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Should I upgrade to a super zoom for rainforest trip?
I'm strictly an amateur though I and others believe I've got a really good eye. I've got a KM A200 which for the most part I've been extremely happy with because of the quality of the photos I've been getting. And, quality of resolution is bottom line for me. When we realized the limitations of this camera as far as low light and faster moving subject capabilities we added a Fuji F30 as a supplement. When I bought the A200 I thought I'd buy a camera with lots of flexibility in features in case I wanted to really get into photogrraphy as a hobby. It hasn't happened, and I use the P setting most of the time with the exception of when special settings are called for.

When we are on vacation I use it intensively, but the rest of the time it primarily just sits in a drawer..

We are leaving in a little over a week for Peru. Nearly half of our time will be spend in a lodge in the far reaches of the Amazon rainforest. We'll be doing typical nature activities thereobserving the flora and fauna. Just the other day I started to wonder if maybe we should get a new camera with a longer telephoto than the A200's 28-200 range. So, I did some research and came up with a couple possibilitiesPanasonic Lumix DMC fZ18, Olympus SP-570UZ, Fuji S100 fs. Then, my husband said maybe we should think about getting an older camera that is not new to the market and therefore cheaper; we would take it along merely as a supplement because of it's super zoom.



Bottom line is should we even upgrade or should I just rely on my ability to resize and crop what the A200 has taken after I get home? I know that I do not intend to sit for long periods of time just hoping to get that rare shot of an animal or bird. And, I know that those super shots I see published are taken by people with extremely specialized equipment and fantastic lenses. That's not me. Plus, I know I do not want a DSLR. I like the convenience of a bridge camera for travel; this is all I want to haul around..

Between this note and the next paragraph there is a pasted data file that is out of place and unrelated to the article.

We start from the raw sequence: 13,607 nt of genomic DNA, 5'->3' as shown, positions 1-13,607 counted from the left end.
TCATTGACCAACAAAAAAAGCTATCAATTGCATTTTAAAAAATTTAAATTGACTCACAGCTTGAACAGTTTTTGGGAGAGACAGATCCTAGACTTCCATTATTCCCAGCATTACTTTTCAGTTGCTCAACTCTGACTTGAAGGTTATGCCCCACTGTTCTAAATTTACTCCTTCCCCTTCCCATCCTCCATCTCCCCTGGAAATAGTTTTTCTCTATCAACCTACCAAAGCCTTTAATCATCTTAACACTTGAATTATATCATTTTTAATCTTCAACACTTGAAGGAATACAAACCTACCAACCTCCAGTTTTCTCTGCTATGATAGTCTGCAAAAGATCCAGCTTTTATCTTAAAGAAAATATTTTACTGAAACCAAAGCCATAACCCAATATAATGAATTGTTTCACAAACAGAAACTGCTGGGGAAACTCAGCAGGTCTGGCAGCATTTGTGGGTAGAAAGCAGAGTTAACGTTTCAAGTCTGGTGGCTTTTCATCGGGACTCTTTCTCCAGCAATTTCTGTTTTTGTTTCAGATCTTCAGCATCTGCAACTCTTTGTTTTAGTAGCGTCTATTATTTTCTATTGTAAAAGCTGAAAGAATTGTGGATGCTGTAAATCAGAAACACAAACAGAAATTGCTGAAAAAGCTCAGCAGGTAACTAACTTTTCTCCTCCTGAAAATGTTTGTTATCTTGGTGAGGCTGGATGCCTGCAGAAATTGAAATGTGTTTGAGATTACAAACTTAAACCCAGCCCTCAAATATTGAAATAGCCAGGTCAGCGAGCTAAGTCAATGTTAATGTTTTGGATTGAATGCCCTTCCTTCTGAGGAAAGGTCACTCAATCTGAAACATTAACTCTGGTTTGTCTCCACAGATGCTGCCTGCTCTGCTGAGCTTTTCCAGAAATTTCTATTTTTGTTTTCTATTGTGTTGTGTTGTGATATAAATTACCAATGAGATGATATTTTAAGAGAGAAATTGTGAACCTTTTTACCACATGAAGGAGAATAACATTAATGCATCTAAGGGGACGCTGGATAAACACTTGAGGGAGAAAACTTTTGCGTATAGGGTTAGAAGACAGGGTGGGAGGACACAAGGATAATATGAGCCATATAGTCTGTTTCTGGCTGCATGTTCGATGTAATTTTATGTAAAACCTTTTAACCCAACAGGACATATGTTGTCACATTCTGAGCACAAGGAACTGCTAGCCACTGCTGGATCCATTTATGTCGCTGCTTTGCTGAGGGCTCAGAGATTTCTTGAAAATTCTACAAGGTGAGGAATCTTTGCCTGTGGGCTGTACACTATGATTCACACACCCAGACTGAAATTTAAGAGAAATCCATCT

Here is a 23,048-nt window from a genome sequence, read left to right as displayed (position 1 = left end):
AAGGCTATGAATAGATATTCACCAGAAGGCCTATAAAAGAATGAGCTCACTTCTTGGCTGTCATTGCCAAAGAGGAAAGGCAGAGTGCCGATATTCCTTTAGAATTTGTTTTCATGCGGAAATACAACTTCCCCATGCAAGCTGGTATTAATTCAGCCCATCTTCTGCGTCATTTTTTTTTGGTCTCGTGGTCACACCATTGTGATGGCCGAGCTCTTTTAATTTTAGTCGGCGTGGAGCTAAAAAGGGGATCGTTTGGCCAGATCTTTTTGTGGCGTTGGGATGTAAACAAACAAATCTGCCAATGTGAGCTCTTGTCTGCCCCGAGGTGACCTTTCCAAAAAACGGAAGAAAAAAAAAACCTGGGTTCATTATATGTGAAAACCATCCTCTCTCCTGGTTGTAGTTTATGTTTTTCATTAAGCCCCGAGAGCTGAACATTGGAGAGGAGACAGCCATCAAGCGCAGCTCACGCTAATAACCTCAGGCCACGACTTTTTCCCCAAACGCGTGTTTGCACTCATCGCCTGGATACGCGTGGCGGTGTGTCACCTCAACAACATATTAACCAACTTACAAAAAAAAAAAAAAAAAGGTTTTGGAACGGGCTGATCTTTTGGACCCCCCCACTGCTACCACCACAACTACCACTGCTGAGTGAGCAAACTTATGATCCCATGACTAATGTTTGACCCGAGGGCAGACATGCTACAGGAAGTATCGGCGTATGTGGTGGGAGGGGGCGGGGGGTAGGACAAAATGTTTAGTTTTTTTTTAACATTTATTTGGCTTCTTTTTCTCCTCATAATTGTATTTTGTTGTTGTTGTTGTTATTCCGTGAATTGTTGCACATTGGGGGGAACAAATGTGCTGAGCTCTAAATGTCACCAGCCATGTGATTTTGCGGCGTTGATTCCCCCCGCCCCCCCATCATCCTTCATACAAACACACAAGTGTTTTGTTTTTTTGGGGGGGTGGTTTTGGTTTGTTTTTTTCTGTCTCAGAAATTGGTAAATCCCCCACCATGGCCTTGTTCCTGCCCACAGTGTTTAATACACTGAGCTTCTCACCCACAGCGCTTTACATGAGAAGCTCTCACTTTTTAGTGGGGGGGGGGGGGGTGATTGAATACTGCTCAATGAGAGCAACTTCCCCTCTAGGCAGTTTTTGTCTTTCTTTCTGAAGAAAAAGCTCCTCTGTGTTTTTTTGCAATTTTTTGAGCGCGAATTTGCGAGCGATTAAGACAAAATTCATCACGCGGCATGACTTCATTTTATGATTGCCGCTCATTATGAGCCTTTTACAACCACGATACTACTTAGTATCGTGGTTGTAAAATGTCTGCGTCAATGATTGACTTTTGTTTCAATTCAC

I guess I should also put in these thoughts. One of the primary reasons I bought the A200 was because of the wider 28 angle. If I were truly looking at a rreplacement, not just a supplement, wide angle would be a must. I really like the mechanical zoom ring on the A200; it drives me nuts using the toggle switch for zooming on the Fuji, and I don't like the fact that there are imited stops within this zoom. I hate to use the screen to compose and use the eyefinder nearly all the time unless it's a really odd angle and I want to use the flip and twist on the A200..

I am not a camera collector. Do you have any thoughts? Thanks...

Comments (16)

The Lumix has the 28mm to 500+.

If I was going to the jungle I'd want the Lumix. Just remember to watch out for humidity with ALL your cameras. They can get moisture on the inside of them even if it's not raining or you don't get them wet. Buy the Lumix for the flora AND the fauna. And have a good trip...

Comment #1

If you haven't bough Fuji F30 already, then consider buying Canon TX1 as pocket camera. It will supplement your camera for telezoom and will not sit in your drawer later as you can carry it everywhere. Don't worry too much for low light results. One rarely prints these larger than 8"x10" and the results at that size are acceptable (imperceptible noise/NR artefacts.).

Else Panasonic FZ18 will be your best bet for tele-zoom but good results will require shooting in RAW mode (which is fast enough on this camera). JPGs are not good enough (more so in shadow area of pic)..

Juliest wrote:.

I'm strictly an amateur though I and others believe I've got a reallygood eye. I've got a KM A200 which for the most part I've beenextremely happy with because of the quality of the photos I've beengetting. And, quality of resolution is bottom line for me. When werealized the limitations of this camera as far as low light andfaster moving subject capabilities we added a Fuji F30 as asupplement. When I bought the A200 I thought I'd buy a camera withlots of flexibility in features in case I wanted to really get intophotogrraphy as a hobby. It hasn't happened, and I use the P settingmost of the time with the exception of when special settings arecalled for.